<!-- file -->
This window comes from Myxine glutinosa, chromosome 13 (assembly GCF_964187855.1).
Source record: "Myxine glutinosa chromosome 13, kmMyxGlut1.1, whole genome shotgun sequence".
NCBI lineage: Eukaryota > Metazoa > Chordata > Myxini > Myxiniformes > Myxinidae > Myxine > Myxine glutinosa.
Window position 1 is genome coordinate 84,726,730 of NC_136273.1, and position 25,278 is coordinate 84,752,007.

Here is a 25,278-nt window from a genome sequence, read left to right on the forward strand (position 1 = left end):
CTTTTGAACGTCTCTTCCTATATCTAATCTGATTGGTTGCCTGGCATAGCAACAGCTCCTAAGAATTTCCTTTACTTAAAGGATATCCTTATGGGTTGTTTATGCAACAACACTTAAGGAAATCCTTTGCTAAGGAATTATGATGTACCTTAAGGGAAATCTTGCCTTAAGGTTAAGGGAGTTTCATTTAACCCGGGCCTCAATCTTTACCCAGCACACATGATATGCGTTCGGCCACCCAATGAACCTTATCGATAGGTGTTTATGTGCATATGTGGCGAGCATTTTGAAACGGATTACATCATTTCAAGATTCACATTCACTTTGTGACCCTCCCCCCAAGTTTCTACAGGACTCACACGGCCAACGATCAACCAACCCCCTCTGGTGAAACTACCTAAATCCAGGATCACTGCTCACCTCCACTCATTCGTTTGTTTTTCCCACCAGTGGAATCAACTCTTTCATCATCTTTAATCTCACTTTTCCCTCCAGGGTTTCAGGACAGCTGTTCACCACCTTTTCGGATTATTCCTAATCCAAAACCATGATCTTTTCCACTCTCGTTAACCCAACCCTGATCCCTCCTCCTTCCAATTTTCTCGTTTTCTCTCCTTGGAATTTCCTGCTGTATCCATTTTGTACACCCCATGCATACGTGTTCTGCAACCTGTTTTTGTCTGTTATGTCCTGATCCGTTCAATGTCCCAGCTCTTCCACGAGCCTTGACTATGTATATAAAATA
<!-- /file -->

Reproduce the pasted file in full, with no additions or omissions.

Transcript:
This window comes from Myxine glutinosa, chromosome 13 (assembly GCF_964187855.1).
Source record: "Myxine glutinosa chromosome 13, kmMyxGlut1.1, whole genome shotgun sequence".
NCBI lineage: Eukaryota > Metazoa > Chordata > Myxini > Myxiniformes > Myxinidae > Myxine > Myxine glutinosa.
Window position 1 is genome coordinate 84,726,730 of NC_136273.1, and position 25,278 is coordinate 84,752,007.

Here is a 25,278-nt window from a genome sequence, read left to right on the forward strand (position 1 = left end):
CTTTTGAACGTCTCTTCCTATATCTAATCTGATTGGTTGCCTGGCATAGCAACAGCTCCTAAGAATTTCCTTTACTTAAAGGATATCCTTATGGGTTGTTTATGCAACAACACTTAAGGAAATCCTTTGCTAAGGAATTATGATGTACCTTAAGGGAAATCTTGCCTTAAGGTTAAGGGAGTTTCATTTAACCCGGGCCTCAATCTTTACCCAGCACACATGATATGCGTTCGGCCACCCAATGAACCTTATCGATAGGTGTTTATGTGCATATGTGGCGAGCATTTTGAAACGGATTACATCATTTCAAGATTCACATTCACTTTGTGACCCTCCCCCCAAGTTTCTACAGGACTCACACGGCCAACGATCAACCAACCCCCTCTGGTGAAACTACCTAAATCCAGGATCACTGCTCACCTCCACTCATTCGTTTGTTTTTCCCACCAGTGGAATCAACTCTTTCATCATCTTTAATCTCACTTTTCCCTCCAGGGTTTCAGGACAGCTGTTCACCACCTTTTCGGATTATTCCTAATCCAAAACCATGATCTTTTCCACTCTCGTTAACCCAACCCTGATCCCTCCTCCTTCCAATTTTCTCGTTTTCTCTCCTTGGAATTTCCTGCTGTATCCATTTTGTACACCCCATGCATACGTGTTCTGCAACCTGTTTTTGTCTGTTATGTCCTGATCCGTTCAATGTCCCAGCTCTTCCACGAGCCTTGACTATGTATATAAAATA